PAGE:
Stores Are Now Selling Pre-Packaged Avocados And People Can't Handle It
Fruits and vegetables are delicious, but unlike bread and chips, they have skins that naturally preserve the food inside rather than plastic wrap that quickly becomes environment-harming waste.
Sobeys shopper Christine Kizik shared a photo of the product to the store's Facebook page, calling the packaging “wasteful” and seeking an explanation.
Ol' Sobes swiftly replied to Kizik's request on Facebook, writing,
This product was developed for people who might be new to using avocados and for a little more convenience. It eliminates the guess work when it comes to ripeness and any challenges if you are not familiar with peeling and seeding a fresh avocado.
Ah, yes, the struggle of figuring out how to eat food. We all know it well. It's like everyone always says,
Prepping an avocado for consumption is like driving a car: It's very, very difficult at first, and you could end up killing yourself and others.
In defense of the product, one blogger, Kim Sauder, pointed out on her blog, Crippledscholar, pre-packaged foods can make life easier for disabled shoppers.
This discourse completely ignores how preprepared food impacts people with disabilities… As a person with limited hand dexterity, I look at this and see an easier way to eat healthy food. I actively avoid eating oranges, not because I dislike them (they are definitely tasty) but because I have so much difficulty peeling them. Any attempt to peel an orange is likely to result in an unappetizing mess because I've squeezed the orange to hard while trying to maneuver it for peel removal… While adapted cooking tools do exist to help offset those issues they are really expensive.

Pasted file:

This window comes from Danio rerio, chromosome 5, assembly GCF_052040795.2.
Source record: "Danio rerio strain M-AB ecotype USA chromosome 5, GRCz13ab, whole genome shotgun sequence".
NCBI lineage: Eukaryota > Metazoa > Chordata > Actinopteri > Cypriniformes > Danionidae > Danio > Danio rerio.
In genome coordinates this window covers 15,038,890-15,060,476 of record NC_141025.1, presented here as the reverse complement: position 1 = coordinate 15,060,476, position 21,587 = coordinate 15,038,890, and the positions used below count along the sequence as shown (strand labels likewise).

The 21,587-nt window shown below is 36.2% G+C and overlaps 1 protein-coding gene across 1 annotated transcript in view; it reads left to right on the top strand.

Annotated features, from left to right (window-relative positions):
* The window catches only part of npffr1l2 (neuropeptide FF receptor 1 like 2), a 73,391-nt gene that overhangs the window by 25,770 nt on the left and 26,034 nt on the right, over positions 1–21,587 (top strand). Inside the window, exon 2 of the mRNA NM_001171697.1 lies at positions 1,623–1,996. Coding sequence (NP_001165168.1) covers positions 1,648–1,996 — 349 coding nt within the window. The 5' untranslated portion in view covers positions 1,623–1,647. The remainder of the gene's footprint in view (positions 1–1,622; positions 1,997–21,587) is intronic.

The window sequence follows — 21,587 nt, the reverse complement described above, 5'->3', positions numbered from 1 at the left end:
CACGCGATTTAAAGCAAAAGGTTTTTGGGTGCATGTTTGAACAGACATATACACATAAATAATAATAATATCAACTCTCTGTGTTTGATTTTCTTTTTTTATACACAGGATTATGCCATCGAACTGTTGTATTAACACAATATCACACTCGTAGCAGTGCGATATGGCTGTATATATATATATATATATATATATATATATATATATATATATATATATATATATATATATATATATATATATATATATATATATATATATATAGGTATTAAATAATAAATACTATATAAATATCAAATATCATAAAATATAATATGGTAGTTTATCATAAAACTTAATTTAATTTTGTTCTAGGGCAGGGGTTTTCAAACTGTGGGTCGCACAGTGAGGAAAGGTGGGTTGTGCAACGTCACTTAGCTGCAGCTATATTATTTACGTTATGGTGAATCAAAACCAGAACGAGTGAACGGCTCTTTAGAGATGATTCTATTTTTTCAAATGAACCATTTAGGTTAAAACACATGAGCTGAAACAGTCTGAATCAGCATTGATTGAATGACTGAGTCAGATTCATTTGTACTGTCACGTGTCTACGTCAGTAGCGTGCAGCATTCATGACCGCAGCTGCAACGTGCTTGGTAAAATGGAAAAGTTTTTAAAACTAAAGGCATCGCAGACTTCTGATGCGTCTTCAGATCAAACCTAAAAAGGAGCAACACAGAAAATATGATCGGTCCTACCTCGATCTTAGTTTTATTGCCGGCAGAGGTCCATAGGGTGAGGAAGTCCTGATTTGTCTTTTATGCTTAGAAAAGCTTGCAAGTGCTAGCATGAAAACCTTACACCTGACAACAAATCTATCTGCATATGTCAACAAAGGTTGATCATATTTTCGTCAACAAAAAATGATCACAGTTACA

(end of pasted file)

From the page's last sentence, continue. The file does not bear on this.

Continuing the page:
We can all agree making vital routines, like food-prep and eating, easier for the disabled community is a must.
Some readers, however, argued the manufacturer's intention was not to create a product for disabled users but to prey on all consumers' love of convenience.
In response, Sauder said,
In many way things that are accidentally accessible are better than things that are specifically designed to be. This is because things that are accidentally accessible are marketed and available to everyone and are thus likely to be more easily available that an accessible product which is likely only sold in specialized stores. Seriously, accessibility that requires no thought to implement is the best.
With a little luck and a lot of planning and revising, we all can, one day, enjoy prepped and pre-packaged natural foods that don't abuse environmentally harmful packaging.
After all, everyone deserves extra avocado on his or her sammies and salads.